JEFF CARPENTER is underwhelmed by the ‘wonderful man’ that is Mr Scruff.
16th October 10.00pm at The Junction, Cambridge. £10
There are two extremes in the spectrum of dance music creation. On one side, you have the man in Cindies who plays tracks you could find on YouTube (and frequently does), then cross-fades them so you don’t hear a gap. On the other, there are those producers and musicians who combine pre-recorded and live tracks to create a brand new piece of music. Mr Scruff is one of those magical rarities you find slap bang in the middle.
Mr Scruff’s knowledge and love of music is enormous and so is his vinyl collection – he never stops going to flea markets and picking up anything he can possibly get his ears on. He then takes painstakingly picked samples, combines them with his own loops, structures them all brilliantly, creating something profoundly musical. The results have landed him success in the advertising industry, and a place on nearly every ‘Big Chill’ compilation. But on Saturday you would not have heard the Mr Scruff we know and love.
As we walked into The Junction fashionably late, there was a queue only of three people, which alarmed me. Looking around at the dim, office lighting and dirty walls I began to wonder if I was in the right place. Inside there were only a few townies wandering around with various drinks, lit up by boring white and red lights and some sort of dull industrial music thumping through dingy speakers. So I and my hot date for the evening decided to get a drink and hold on for a bit, pretty anxious about the dire circumstances we were finding ourselves in.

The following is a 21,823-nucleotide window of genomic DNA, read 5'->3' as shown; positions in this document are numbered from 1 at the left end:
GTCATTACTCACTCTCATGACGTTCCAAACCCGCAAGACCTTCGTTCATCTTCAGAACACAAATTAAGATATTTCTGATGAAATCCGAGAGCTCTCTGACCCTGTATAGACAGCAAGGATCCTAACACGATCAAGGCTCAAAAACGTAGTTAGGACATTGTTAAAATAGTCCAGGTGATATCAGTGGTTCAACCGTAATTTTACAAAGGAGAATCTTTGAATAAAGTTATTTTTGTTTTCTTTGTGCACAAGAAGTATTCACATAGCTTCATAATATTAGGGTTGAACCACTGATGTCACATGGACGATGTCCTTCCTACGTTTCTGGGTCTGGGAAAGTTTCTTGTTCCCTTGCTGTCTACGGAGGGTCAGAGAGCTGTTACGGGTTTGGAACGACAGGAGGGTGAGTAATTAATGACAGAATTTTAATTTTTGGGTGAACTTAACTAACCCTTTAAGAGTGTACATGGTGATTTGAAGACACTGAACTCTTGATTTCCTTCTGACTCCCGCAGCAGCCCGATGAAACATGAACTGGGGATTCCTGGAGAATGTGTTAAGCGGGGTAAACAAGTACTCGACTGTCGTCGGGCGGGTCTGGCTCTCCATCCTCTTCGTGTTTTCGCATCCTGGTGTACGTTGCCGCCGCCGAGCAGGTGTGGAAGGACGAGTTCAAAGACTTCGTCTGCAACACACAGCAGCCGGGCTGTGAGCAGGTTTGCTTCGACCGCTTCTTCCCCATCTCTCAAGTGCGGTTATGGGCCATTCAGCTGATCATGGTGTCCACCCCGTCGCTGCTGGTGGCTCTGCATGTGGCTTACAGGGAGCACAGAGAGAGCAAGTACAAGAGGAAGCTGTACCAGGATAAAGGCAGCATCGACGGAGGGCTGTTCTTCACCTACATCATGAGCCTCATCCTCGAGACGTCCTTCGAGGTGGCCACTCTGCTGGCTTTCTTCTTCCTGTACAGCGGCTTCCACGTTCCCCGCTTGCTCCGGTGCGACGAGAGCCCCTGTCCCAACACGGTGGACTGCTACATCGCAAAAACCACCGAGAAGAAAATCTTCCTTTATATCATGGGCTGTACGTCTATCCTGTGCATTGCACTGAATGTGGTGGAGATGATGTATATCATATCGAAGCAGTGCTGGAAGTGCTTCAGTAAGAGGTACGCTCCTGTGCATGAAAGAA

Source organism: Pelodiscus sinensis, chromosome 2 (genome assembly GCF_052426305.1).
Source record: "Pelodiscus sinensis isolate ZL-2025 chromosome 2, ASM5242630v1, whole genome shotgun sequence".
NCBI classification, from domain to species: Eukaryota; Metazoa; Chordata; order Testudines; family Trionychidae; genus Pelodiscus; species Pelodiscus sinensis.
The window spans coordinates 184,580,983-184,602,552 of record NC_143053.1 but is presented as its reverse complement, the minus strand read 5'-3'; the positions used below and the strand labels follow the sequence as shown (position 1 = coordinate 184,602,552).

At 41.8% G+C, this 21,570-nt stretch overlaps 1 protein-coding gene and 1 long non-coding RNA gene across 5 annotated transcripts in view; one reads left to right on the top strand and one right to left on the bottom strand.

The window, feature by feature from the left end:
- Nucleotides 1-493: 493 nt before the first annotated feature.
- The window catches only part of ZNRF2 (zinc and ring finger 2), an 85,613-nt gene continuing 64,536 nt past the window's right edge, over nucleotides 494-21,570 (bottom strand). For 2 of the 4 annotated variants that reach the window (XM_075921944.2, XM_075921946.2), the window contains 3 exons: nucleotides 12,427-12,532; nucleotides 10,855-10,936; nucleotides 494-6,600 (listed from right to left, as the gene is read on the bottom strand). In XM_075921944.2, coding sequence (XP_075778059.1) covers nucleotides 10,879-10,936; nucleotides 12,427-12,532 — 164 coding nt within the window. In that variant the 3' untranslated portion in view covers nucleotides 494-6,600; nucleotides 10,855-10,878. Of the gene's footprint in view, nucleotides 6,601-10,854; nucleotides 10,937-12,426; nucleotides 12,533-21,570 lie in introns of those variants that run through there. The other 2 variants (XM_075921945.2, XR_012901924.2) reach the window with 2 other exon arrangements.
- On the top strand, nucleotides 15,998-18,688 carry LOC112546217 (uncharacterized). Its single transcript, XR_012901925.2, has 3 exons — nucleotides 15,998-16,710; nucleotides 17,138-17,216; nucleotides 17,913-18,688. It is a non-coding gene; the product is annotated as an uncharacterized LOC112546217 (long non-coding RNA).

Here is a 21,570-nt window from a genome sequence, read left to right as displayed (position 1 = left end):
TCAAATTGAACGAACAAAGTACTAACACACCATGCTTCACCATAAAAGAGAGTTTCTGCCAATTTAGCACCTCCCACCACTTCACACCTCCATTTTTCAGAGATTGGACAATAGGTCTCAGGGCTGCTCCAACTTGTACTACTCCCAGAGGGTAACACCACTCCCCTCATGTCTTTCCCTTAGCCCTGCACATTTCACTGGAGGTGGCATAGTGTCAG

After a while, we walked up to a bouncer and asked ‘Do you know what time Mr Scruff starts?’ to which he replied: ‘It has started.’ My heart sank. We walked up to the pitifully empty dance floor to stare up at a bald little man with a moustache, moving like a grandad at a wedding.
Slowly, The Junction began to fill up and a Mr Scruff message displayed on the screens, ‘Good Evening Cambridge’. Oh good, I thought, maybe things will get going. Sadly, the music remained repetitive, dull and industrial, at the same volume from the useless, bass-heavy speakers, at home in a college bop. Occasionally we were graced with a sample or two, but these were so few, so mindlessly repetitive, and so randomly combined that it was hard to believe that Scruff himself was behind it.
In fairness, the evening allowed me a chance to ‘get my groove on’, to the embarrassment of all those around me and the screens flashing his now legendary animated characters playing flutes and hitting pans were a highlight, but I was so excited to see this wonderful man live, and ultimately, only very disappointed.